Envisioning the future of conservation

The sun is reflected in the waters of the Twin Lakes Recreation Area in eastern Washington.
Credit: Greg Meuth/BLM

What does the future of conservation look like? What have we learned? What do we need to do to be successful? What are we getting wrong?

These are questions that participants wrestled with on Wednesday at a special session during the 87th North American Wildlife and Natural Resources Conference in Spokane, Wash.

“As we look at the state of conservation in this country, clearly, despite our passions, despite our science, despite our professionalism, we have challenges,” said TWS member Tony Wasley, director of the Nevada Department of Wildlife, who was one of the leaders of the session. “We have challenges with respect to threats to our biodiversity. We have challenges in the climate change arena. We have changing wildlife value orientations. We have an ever-changing dynamic in the world of conservation.”

The United Nation’s recent Intergovernmental Panel on Climate Change recently released a report warning of “a narrow and rapidly closing window to create a livable future,” said Deb Rocque, assistant director of the U.S. Fish and Wildlife Service, another organizer. “They weren’t talking about wildlife or biodiversity. They were talking about humans.”

The session built upon a Future of Conservation Forum in January that asked participants to identify actions needed to address conservation. The group’s 474 recommendations were distilled into six overarching actions focused on trust, landscape conservation, support for critical functions, equity and inclusion, funding and communication.

“We’re in this room today to talk about creating a durable effort to connect the lands and waters of this country to support healthy ecosystems, thriving fish and wildlife populations and vibrant communities,” Rocque said. “It’s going to take us working together, working smart and evolving as the landscape changes.”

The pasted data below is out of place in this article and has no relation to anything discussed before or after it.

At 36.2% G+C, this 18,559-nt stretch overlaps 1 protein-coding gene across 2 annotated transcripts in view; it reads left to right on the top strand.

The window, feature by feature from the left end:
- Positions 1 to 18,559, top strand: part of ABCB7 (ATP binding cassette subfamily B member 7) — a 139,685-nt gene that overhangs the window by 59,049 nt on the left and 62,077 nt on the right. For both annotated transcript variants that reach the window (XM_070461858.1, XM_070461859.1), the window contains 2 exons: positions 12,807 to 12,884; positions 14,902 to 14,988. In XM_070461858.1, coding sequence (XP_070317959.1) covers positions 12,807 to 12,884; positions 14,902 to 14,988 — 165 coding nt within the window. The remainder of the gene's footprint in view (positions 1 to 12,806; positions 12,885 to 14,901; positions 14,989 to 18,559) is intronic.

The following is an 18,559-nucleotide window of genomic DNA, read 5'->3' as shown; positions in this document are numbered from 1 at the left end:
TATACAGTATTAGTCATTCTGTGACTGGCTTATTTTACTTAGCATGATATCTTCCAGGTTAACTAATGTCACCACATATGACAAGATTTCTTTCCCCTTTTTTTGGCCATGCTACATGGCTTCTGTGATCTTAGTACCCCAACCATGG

Of the six actions, most participants polled said they found building trust to be the most important.

“I just feel like an intentional engagement effort with all of these different constituencies that have a stake in that landscape in the future—that’s what’s missing,” one participant said. “We haven’t stepped out and started asking communities what’s important to them.”

TWS member Julie Thorstenson, executive director of the Native American Fish and Wildlife Society, urged participants to work more with Native Americans on conservation issues and reach out to constituents who have different perspectives.

“We can’t fall back to ‘this is the way we’ve always done things,’” she said. “We have to be different. We have to draw on different ideas and perspectives.”


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